New Brunswick

J.D. Irving-owned Brown House in Saint John reduced to rubble

Demolition of a former heritage building owned by J. D. Irving Ltd. took place in uptown Saint John today. Known as the Brown House or Paikowsky Residence, the building's heritage designation was removed in August, something J. D. Irving had sought since 2016 in an effort to demolish the property. 

City agreed to allow demolition if building is replaced by park

An aerial view of a brown wooden house being demolished by an excavator. A cross section of the house can be seen as the excavator tears away at it.
Demolition of the building was allowed to go ahead after a heritage designation was lifted over the summer. (Roger Cosman/CBC)

A former heritage building owned by J. D. Irving Ltd. in uptown Saint John is now just a pile of rubble.

Known as the Brown House or the Paikowsky Residence, the building's heritage designation was removed in August, something J. D. Irving had sought since 2016 in an effort to demolish the property. 

The company has owned the building since the 1990s, but the six-unit apartment house has been vacant, boarded up and disconnected from the electrical grid since 2016.

After J. D. Irving made it clear the company had no intention of repairing the building, city staff reached an agreement to remove the heritage designation if a playground was built on the site on the corner of King Street East and Carmarthen Street.

The inside of a building being demolished, we see both floors and the excavator as it works its way through the rubble.
Prior to becoming vacant in 2016, J. D. Irving rented out apartments in the building. (Lane Harrison/CBC)

That agreement passed at council in a 5-4 vote in July. 

"It's not the ending we would have liked for any of our heritage buildings," Mayor Donna Reardon said of Monday's demolition. 

"But it is at the end of its story. And we'll have to just move on from there." 

WATCH | Saint John's Brown House gets demolished:

Demolition of Saint John’s Brown House begins

3 months ago
Duration 1:13
Owned by J.D Irving, the 82-year-old house on King Street East had been designated as a heritage property until last August.

On Monday morning, crews were seen using an excavator to tear down the walls of the house, with furniture and cabinetry still visible in some of the rooms.

How it got to this point

In 2016, J. D. Irving applied to demolish the building, proposing to build a parking lot and small park in its place, which was denied. 

In June, the city's heritage board again declined to remove the heritage designation despite a new pitch to replace the building with a park. 

A nighttime picture of the site where a house has been demolished, showing just a pile of boards and city lights.
A pile of boards and other rubble are all that was left of the Brown House by the end of the day Monday. (Lane Harrison/CBC)

But council agreed to remove the designation later in the summer, after staff found the city had no way to compel J. D. Irving to repair the property because it wasn't deemed unsafe.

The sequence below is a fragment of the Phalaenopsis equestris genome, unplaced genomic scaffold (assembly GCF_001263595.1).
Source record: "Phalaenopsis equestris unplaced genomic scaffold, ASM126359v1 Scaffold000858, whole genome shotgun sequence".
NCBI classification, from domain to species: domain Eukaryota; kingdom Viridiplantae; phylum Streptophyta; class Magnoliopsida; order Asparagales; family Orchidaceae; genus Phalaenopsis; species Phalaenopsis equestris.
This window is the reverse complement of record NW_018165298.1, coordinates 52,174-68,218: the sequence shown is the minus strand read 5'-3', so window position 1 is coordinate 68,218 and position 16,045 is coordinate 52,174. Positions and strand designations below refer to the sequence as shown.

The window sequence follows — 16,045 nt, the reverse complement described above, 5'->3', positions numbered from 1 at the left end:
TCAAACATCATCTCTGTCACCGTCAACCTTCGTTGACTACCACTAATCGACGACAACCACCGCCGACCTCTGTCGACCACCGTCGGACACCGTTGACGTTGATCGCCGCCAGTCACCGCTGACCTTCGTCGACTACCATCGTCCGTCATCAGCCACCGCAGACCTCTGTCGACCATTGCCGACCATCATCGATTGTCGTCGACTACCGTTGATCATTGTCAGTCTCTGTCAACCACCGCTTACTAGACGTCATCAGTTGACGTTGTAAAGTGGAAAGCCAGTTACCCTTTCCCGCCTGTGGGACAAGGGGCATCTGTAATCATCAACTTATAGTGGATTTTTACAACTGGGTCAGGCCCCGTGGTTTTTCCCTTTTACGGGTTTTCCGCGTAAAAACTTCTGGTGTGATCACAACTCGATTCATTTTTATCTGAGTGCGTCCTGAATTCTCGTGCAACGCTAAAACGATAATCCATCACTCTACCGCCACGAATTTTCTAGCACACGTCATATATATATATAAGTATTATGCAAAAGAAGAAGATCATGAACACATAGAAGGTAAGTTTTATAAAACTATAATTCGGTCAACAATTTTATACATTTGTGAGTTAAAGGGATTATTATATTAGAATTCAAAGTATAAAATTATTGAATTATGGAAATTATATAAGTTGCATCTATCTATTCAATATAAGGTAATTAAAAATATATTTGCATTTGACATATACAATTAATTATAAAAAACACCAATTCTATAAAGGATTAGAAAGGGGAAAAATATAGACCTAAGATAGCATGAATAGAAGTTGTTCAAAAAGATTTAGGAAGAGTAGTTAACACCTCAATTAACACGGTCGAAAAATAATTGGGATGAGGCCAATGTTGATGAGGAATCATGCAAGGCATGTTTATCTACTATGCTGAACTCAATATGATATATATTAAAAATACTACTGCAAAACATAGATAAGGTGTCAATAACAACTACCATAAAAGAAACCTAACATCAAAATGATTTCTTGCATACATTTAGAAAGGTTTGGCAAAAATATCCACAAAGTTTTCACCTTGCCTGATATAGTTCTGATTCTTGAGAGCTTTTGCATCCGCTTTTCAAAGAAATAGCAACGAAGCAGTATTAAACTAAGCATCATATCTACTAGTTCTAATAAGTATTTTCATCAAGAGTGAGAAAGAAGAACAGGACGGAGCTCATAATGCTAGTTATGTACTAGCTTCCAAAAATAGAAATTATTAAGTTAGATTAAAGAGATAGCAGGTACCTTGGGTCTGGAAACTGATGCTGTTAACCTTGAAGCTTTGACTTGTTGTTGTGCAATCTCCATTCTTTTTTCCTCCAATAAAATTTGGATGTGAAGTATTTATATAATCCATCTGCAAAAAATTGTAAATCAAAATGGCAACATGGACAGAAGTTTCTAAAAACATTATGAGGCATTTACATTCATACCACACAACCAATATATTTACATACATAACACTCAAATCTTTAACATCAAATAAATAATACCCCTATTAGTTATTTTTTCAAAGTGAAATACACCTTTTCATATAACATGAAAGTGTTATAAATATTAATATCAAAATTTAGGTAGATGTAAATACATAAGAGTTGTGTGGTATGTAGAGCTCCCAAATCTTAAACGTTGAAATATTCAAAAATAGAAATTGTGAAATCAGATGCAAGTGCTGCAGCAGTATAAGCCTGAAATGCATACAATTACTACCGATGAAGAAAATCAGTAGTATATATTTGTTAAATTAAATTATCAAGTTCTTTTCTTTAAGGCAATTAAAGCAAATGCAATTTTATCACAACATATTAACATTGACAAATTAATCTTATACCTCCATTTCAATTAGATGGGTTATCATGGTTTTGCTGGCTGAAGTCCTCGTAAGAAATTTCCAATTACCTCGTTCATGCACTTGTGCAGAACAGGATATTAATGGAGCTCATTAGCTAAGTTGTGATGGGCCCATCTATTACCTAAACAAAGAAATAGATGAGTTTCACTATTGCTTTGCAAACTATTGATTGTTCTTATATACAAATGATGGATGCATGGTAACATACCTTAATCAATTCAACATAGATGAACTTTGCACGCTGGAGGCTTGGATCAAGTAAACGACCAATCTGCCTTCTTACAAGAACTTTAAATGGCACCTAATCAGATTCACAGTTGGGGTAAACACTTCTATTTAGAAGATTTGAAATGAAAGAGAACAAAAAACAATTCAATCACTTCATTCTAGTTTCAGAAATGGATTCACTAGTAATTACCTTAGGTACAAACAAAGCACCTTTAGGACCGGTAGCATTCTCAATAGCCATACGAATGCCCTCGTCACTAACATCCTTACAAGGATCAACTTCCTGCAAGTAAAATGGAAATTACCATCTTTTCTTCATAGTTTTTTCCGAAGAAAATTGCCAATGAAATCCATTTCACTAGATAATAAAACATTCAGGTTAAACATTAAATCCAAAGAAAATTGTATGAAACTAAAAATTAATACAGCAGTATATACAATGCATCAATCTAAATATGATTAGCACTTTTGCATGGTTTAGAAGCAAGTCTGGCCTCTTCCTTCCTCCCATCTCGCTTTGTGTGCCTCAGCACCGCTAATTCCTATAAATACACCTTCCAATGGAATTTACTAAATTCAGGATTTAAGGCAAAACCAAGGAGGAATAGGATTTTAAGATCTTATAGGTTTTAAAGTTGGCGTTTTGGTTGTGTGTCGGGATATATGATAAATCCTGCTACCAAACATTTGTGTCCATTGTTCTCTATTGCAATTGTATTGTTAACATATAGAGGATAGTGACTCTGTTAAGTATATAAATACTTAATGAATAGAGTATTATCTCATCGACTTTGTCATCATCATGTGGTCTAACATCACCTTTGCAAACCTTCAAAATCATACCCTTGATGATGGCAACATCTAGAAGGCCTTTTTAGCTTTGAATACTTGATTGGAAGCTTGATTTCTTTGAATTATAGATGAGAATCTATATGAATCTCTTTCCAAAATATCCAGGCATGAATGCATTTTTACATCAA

Reardon said the experience may be a learning opportunity for the city.

"Is there an after-action kind of review that maybe staff would look at and say, 'Were there any things along that road that we could have done differently? That would've had different outcomes?'" she said. Though Reardon said in this case, another outcome may not have been possible. 

Building example of Colonial Revival style

The building was constructed in 1941 in a distinct style, according to a heritage development board report from June. 

"Given the limited domestic residential construction during the early years of the Second World War, the Paikowsky Residence represents a rare, intact, and quintessential example of this unique simplified Colonial Revival style in Saint John," it said. 

J.D. Irving proposed to build a park in place of the demolished, former heritage building. (JD Irving/Submitted)

Reardon said the house was built during lean years. 

"And [Paikowsky] did it on King Street East. So it would have been a significant address at the time. And so just to see it come down now, it's kind of sad. I mean, it's not even really super old. But it is sad to see." 

John Allore spent his teen years in Saint John and noticed the demolition while in the city visiting family. 

He's followed the debate from the United States about the Brown House and had just explained the issue to his daughters the other day, before coming across the demolition Monday morning. 

A man wearing a blue puffer jacket and a red tartan scarf stands in front of the demolition, he's looking to the right of the frame off-camera.
John Allore spent his teens in Saint John and had been following the Brown House saga through social media from the United States, where he now lives. (Roger Cosman/CBC)

"I was like, 'Wow, they're there. They're actually doing it.'"

He said he's not on either side of the debate.

"I mean, it's a private property, the property owner can do what they want," he said.

"Saint John has an awful lot of lovely properties. You can't save them all though. I do shed a bit of a tear seeing more and more of them [demolished]."


Lane Harrison is a reporter for CBC New Brunswick based in Saint John. You can reach him at


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